Google, Facebook, Snapchat, Twitter and now… Apple.
After years of declarations that newspapers are dead, it’s clear that the news itself is…not. Every Silicon Valley technology giant wants in on hot headlines these days to look current. Not just that, but they want to host the stories, pictures and videos on their own platforms, along with the lucrative advertisements that usually accompany the news.
What do the actual newspapers do? Send the tech giants their news stories and hope for some trickle-down love.
That’s the game. It’s the evolution of news into a digital form, says Jonathan Hunt, vice president of marketing for Vox Media.
“This is really no different than the procession of user shifts from radio to broadcast and broadcast to digital,” he said. “This as just an evolutionary phase in viewing habits, in how viewers are discovering and consuming new content.”
Not everyone is so sanguine about this new codependency. The idea that media companies could eventually come to rely on these partnerships has led to paranoia about just what will happen when tech giants with their own business agendas and goals become a big part of the news equation, which has always prided itself on at least the illusion of independence.
To Hunt, it’s just a numbers game. The audiences on Apple and its media platform competitors is simply too large to ignore. News publishers have to play ball, or die.
“There’s no media company out there that can claim they reach more people globally than all these companies combined, ” he said. “So I think it’s a little naive to think that’s not how things are going to pan out over time.”
Andy Wiedlin, an executive-in-residence and venture capital firm Andreessen Horowitz and the former chief revenue officer of BuzzFeed, said there’s a simple answer. Media companies have to be on these platforms or they’ll be left in the dust.
“Consumers are completely and totally in charge,” Wiedlin said. “Now, consumers will go wherever the hell consumers want to go on their time to get their stories.”
Bob Sauerberg, president of Condé Nast, said that the company has been eager to explore what is becoming a more favorable environment for media companies. His company, which publishes a number of titles including Vogue and GQ, has not been shy in exploring partnerships, having struck deals with Snapchat and Roku as well as Apple News.
“At the moment, the platform guys and the content makers are more aligned than they’ve been in the past,” Sauerberg said.
On Wednesday, Apple joined this newest phase with the launch of Apple News, a new app that will feature a wide variety of articles and media from more than 50 different publishers including the New York Times, Reuters, Bloomberg, and CNN along with titles from companies like Conde Nast and Hearst.
Apple News was aimed squarely at playing catch up with companies like Facebook and Twitter, which had become important news hubs, especially on mobile phones.
The articles will all be free to read if you have an Apple device. The app will be automatically put on the phones of all iPhone users in the upcoming iOS update, meaning that millions of people will suddenly have a deep and slick mobile news reader in their pocket.
And each article will mostly likely accompanied by advertising, the profits of which will be shared between Apple and the news publishers. That’s still better than many news companies would do on their own.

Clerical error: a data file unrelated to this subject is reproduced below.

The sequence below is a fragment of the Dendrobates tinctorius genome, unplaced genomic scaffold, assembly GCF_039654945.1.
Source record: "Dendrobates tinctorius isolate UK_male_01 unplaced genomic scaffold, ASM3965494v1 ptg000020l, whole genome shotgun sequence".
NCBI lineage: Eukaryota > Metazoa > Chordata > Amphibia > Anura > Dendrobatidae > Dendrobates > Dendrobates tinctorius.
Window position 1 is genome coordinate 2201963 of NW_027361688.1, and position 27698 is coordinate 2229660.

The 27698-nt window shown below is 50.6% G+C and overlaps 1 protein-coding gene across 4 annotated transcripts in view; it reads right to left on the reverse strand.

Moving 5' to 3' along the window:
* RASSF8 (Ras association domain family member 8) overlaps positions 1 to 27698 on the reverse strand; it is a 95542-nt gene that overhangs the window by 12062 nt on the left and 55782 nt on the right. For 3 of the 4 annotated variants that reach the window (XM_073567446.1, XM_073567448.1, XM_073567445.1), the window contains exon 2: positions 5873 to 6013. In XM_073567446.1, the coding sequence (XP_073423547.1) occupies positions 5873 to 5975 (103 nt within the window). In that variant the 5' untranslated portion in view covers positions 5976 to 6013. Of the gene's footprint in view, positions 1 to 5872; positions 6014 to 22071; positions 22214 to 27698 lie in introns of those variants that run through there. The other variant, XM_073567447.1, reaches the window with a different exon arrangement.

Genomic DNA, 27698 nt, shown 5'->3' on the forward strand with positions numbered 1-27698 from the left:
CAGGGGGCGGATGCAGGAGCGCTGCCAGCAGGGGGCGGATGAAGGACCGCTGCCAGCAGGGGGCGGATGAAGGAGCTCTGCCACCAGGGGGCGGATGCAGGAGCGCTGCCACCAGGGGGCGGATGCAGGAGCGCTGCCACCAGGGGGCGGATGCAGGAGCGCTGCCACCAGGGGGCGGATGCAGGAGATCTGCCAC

Tom Edwards, chief digital officer of agency at marketing firm Epsilon, said that there is some advertising appeal to Apple News, including the flexibility of the company’s advertising program, iAds, and improvements in the company’s audience targeting.
“Either media companies align with this new behavior or they get shut out,” says Weidlin, the investor.
The value for media companies partnering with Apple or Facebook are relatively clear — the opportunity to reach big, new audiences, who use the news more often as a reason to talk to friends, family or colleagues.
The business risks, however, are significant.
Media companies aren’t the only companies having to figure their way in this new market.
Apple now finds itself in new territory and with some formidable competition. Facebook, Twitter, Google and Snapchat all have a definite audience that have been shown to respond well to news.
Nowhere has this been as evident as with Facebook, which arguably controls the reins of media unlike any other single company. Facebook now sends more people to media websites than any other source, even Google. Meanwhile, it derives almost all of its revenue from the same place as publishers — advertising.
Facebook is well aware of its role and will soon begin capitalizing. Its Instant Article program — similar to Apple News in that it will host entire articles — is reportedly approaching a widespread launch after releasing just a few articles as a test program.
Meanwhile, Snapchat has its own huge, youthful, captive audience that is being shown media through Discover. Snapchat’s program is slightly different in that it is extremely selective — there are only 14 media companies on it right now (one of them is Mashable).
Twitter, which has arguably been the most natural fit for digital media, is readying its own bear hug of media, including a live event hub called “Project Lightning.”
“One of the key adoption challenges for Apple News is that it is a standalone application versus integrated into the existing platforms such as Facebook’s Instant Articles and Snapchat’s Discover,” said Epsilon’s Edwards.
In other words, Apple will need to fight for those eyeballs. It’s a fitting welcome to the news business.